My Sister — My First Teacher

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I was told it started after my birth. The almost decade that separates us made all the difference to a nine year old who already had one older and younger brother and one younger sister. The age difference wasn’t vast enough for her to take on the same role with them that she did with me.

I was her real-life baby doll. Because of her, I was walking at nine months and potty-trained at twelve months. She knew at an early age she wanted to be a teacher when she grew up. Naturally, I became her first student. She cared for most of my needs, I’m told. She carried me on her hip as if she were my Mother. Actually, we called our mom, ‘Mother’ but I called her, ‘Momma’.

Yes, my oldest sister Janet was my second mom and my most memorable teacher. Her classroom was our home. She taught me to read and write by age three. I was fascinated by the comics, so she used them as her textbook, initially. She noticed I would ‘read the pictures’ and make up stories about what I saw. My first teacher found an apt pupil in me and did not look back.

I remember her going off to college to become a ‘real’ teacher. Our parents could not afford to send her to a four year university straightaway; therefore, she attended a community college in a nearby town. All requirements were completed to graduate but because of racial prejudices, there was a ‘mix-up’ with her grades and she was not permitted to graduate with her class. She would have been the first African-American to have done so at this community college and that was not going to happen. Mysteriously, this was cleared after the graduation ceremony had taken place and she received her Associate’s Degree.

There was no stopping, Janet. She earned a Bachelor of Arts degree in English from Bethune-Cookman College (now University). To my delight, she would come home every weekend. I was still her student. She made sure I was reading everything I could put my hands on. I remember wanting to read Rosemary’s Baby but she would not permit it. I have not read it to this day. She said it was inappropriate at my age, around 12, and I took her word for it.

My sister, my teacher was an adult now and ventured out into the world to make a difference. Her first job was as a Reading teacher at the Middle School our youngest sister attended. Watch out world! She has a classroom! Janet was (and still is) tough and demanded so much from her students. She was on that job but one year before some beau swept her off her feet.

They married and she relocated to Savannah, Georgia. There, she continued working as a teacher. She became a real mom and the family soon relocated to South Florida. Her marriage ended in divorce and my sister, my teacher found herself a single parent.

She enrolled at university again and received a Master’s degree in Guidance and Counseling. She worked full-time as a teacher in Broward County Schools as she worked on her Masters. Her son was sent to private school during the day and in daycare in the ghetto after school. There were many times she would take him to the sitter’s in his pajamas and pick him up after classes at night, in those same pajamas. That family would get him off to school and to daycare, after school.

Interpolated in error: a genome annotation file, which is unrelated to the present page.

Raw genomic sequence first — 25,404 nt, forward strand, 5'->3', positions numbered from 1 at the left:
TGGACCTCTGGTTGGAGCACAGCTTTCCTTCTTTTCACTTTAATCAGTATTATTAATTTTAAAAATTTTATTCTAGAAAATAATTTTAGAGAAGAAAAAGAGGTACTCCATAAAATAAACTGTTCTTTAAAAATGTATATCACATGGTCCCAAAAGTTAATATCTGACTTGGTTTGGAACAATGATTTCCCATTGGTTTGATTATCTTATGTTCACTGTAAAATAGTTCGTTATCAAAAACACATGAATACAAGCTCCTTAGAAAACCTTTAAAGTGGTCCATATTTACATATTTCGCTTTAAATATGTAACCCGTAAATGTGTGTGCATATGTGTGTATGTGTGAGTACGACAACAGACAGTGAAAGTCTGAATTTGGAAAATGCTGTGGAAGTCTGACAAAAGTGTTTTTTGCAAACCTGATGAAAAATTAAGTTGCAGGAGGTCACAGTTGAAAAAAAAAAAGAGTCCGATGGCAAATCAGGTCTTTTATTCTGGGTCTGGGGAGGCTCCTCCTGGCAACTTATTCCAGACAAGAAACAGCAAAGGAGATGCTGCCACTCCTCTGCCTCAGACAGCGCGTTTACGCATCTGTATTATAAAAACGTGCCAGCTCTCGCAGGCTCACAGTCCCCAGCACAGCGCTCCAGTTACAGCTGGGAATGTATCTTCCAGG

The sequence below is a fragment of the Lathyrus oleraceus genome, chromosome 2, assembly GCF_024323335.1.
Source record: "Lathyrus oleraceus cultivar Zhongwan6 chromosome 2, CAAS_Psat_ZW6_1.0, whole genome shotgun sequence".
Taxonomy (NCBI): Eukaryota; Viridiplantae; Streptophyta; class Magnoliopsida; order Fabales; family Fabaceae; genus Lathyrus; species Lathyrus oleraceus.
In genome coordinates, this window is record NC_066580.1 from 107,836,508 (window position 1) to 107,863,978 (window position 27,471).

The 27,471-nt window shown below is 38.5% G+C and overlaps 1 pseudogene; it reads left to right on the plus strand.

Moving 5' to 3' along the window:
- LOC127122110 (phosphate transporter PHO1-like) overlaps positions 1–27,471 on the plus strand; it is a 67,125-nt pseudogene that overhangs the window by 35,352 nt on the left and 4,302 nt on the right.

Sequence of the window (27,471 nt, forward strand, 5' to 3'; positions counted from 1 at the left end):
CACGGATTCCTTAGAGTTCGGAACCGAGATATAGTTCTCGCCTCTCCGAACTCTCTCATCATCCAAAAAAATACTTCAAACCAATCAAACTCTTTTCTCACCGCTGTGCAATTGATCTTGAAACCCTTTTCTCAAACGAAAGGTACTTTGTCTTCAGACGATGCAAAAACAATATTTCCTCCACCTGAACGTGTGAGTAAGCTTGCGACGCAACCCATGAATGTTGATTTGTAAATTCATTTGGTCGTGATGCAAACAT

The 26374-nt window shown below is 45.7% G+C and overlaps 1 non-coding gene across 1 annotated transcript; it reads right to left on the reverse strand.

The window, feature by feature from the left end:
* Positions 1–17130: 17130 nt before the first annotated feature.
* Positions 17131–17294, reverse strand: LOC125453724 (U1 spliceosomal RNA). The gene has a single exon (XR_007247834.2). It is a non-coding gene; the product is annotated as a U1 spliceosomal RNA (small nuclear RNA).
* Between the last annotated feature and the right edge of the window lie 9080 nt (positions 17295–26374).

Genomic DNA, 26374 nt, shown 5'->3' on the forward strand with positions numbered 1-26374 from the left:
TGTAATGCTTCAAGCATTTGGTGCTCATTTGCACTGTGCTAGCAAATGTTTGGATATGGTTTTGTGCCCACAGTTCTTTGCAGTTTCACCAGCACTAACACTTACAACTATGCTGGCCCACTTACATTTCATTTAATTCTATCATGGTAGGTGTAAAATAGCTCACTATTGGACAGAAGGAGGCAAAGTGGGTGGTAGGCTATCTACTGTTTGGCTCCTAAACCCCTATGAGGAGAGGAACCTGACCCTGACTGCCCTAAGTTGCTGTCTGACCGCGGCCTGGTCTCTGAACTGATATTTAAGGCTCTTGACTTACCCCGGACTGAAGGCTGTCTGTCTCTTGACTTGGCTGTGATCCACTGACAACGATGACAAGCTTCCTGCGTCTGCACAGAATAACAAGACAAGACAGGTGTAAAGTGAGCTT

Janet became a Guidance Counselor at Coral Springs High School. She is an outstanding educator. She was promoted to Dean of Students (Assistant Principal) at Piper High School because of her outstanding performance. The students loved her. The parents respected her. Disciplinary actions were accepted with a “thank you” from them to her, even if the students were being suspended. They knew she loved them, cared for them and was fair with them.

By the time she became a Principal, she had earned a Specialist in Administration and Supervision by attending evening and weekend classes. Her son left private school and attended high school where she was the Principal. Most of the students called her “Ma” just as he did. If there were gang related riots at school, they would come to her office to make sure she was safe.

Knowing her son would soon be going to college, she participated in the Florida Tuition Voucher Program to fund his education. Desiring to reach the academic summit of her profession, Janet earned a Doctorate in Education and my sister — my first teacher became H. Janet Ward, Ed.D.

Educators are not in education because of the rate of pay. So many like Janet, were born to be educators. It’s in their blood and they love it.

Dr. H. Janet Ward-McMillon has lived her life’s purpose for nearly 35 years. She will retire at the end of this school term. There have been many meetings to persuade her to participate in Florida’s Drop Program for another five years. She has refused. She has found another way to continue her calling as a teacher but on a spiritual level. She started a Prison Ministry for women and a Ministry at an Assisted Living Home for seniors. She’ll always be a teacher at heart. Her message will be different.

Janet has been the most influential teacher, outside of my parents, in my life. She taught me from the classroom at home as a child and from the classroom of life as a teenager and adult. She taught me reading, writing, arithmetic and what it means to persevere. As a single parent, employee, or student; she never complained or asked for help.

Dr. H. Janet Ward-McMillon is one distinguished educator who is appreciated and respected not only by her family but the thousands of lives she helped to shape as an educator over the past thirty-five years. We are proud to herald her as Educator of the Year for Life!

Copyright ©2007 by Avis Ward of AWard Consulting, LLC



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